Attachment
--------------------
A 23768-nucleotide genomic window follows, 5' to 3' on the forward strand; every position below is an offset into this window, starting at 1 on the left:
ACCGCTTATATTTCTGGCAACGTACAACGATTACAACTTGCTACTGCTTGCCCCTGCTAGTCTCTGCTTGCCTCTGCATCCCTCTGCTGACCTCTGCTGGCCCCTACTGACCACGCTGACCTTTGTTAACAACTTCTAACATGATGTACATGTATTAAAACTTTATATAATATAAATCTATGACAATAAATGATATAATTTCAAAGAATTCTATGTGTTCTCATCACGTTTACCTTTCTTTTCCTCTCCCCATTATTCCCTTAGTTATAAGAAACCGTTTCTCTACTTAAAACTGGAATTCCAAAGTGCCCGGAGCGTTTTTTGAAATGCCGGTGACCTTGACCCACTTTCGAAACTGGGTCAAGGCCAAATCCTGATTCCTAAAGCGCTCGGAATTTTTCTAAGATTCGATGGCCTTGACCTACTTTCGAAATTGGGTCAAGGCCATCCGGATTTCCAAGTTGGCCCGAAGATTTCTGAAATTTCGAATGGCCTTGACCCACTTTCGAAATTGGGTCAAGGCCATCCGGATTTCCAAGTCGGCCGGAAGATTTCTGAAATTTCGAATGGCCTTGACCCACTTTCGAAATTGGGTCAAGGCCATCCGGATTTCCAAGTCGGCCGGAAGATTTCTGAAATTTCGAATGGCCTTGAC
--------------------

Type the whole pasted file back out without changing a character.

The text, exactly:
A 23768-nucleotide genomic window follows, 5' to 3' on the forward strand; every position below is an offset into this window, starting at 1 on the left:
ACCGCTTATATTTCTGGCAACGTACAACGATTACAACTTGCTACTGCTTGCCCCTGCTAGTCTCTGCTTGCCTCTGCATCCCTCTGCTGACCTCTGCTGGCCCCTACTGACCACGCTGACCTTTGTTAACAACTTCTAACATGATGTACATGTATTAAAACTTTATATAATATAAATCTATGACAATAAATGATATAATTTCAAAGAATTCTATGTGTTCTCATCACGTTTACCTTTCTTTTCCTCTCCCCATTATTCCCTTAGTTATAAGAAACCGTTTCTCTACTTAAAACTGGAATTCCAAAGTGCCCGGAGCGTTTTTTGAAATGCCGGTGACCTTGACCCACTTTCGAAACTGGGTCAAGGCCAAATCCTGATTCCTAAAGCGCTCGGAATTTTTCTAAGATTCGATGGCCTTGACCTACTTTCGAAATTGGGTCAAGGCCATCCGGATTTCCAAGTTGGCCCGAAGATTTCTGAAATTTCGAATGGCCTTGACCCACTTTCGAAATTGGGTCAAGGCCATCCGGATTTCCAAGTCGGCCGGAAGATTTCTGAAATTTCGAATGGCCTTGACCCACTTTCGAAATTGGGTCAAGGCCATCCGGATTTCCAAGTCGGCCGGAAGATTTCTGAAATTTCGAATGGCCTTGAC